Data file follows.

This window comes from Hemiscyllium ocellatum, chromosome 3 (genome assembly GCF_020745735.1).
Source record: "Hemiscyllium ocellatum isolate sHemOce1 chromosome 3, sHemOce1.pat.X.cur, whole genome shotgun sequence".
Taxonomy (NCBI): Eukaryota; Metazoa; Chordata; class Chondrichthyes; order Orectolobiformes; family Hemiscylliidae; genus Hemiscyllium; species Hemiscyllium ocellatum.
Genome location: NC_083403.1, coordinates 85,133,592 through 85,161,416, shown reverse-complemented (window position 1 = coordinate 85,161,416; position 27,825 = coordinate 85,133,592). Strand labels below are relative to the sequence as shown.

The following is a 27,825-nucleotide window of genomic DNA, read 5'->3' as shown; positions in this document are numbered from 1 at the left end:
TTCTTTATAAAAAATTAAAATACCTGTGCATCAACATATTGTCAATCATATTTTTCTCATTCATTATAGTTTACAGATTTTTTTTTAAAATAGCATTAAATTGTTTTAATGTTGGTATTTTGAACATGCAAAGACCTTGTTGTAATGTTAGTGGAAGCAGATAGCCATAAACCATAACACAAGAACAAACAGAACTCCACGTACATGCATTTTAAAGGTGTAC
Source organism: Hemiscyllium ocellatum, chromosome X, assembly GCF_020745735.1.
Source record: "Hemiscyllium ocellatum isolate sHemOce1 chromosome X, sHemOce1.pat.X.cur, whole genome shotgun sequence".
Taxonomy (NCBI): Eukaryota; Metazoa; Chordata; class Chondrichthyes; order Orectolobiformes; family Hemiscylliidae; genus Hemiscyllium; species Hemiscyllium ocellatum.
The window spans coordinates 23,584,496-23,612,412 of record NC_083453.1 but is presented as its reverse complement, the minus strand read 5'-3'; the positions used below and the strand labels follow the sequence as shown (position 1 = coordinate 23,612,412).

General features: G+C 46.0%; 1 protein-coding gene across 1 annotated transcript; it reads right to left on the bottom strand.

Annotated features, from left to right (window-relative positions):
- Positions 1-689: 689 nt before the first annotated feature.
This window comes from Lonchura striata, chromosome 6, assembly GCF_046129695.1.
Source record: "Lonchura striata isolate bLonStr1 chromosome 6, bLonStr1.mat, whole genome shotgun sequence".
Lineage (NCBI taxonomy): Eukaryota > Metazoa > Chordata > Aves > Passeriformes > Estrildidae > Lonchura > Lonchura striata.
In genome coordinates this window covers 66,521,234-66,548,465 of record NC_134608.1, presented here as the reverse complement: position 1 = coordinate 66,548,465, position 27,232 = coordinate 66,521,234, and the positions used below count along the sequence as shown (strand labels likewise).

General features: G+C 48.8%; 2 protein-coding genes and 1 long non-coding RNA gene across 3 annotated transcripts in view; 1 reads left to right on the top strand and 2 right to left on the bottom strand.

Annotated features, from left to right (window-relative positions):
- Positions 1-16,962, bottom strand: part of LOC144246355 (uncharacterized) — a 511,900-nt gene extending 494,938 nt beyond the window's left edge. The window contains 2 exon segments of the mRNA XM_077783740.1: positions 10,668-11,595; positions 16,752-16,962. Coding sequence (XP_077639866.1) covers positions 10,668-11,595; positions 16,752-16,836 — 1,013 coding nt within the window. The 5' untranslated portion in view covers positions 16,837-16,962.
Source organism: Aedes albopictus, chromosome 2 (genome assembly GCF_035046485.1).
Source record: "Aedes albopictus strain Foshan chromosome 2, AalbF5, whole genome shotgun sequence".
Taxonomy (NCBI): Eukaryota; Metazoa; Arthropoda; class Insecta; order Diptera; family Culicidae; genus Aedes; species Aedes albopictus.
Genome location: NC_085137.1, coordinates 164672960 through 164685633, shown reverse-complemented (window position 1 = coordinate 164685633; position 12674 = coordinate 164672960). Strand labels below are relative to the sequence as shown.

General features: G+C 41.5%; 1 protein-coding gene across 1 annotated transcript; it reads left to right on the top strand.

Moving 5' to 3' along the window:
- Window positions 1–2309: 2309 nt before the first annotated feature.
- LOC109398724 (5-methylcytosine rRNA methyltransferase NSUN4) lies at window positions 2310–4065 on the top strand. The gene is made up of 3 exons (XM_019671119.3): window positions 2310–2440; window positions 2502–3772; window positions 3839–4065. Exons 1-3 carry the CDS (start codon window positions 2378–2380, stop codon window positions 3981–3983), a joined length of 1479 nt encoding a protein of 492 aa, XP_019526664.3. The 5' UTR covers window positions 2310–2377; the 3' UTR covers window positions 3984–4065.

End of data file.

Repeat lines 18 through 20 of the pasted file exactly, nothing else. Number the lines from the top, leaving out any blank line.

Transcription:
General features: G+C 48.8%; 2 protein-coding genes and 1 long non-coding RNA gene across 3 annotated transcripts in view; 1 reads left to right on the top strand and 2 right to left on the bottom strand.

Annotated features, from left to right (window-relative positions):
- Positions 1-16,962, bottom strand: part of LOC144246355 (uncharacterized) — a 511,900-nt gene extending 494,938 nt beyond the window's left edge. The window contains 2 exon segments of the mRNA XM_077783740.1: positions 10,668-11,595; positions 16,752-16,962. Coding sequence (XP_077639866.1) covers positions 10,668-11,595; positions 16,752-16,836 — 1,013 coding nt within the window. The 5' untranslated portion in view covers positions 16,837-16,962.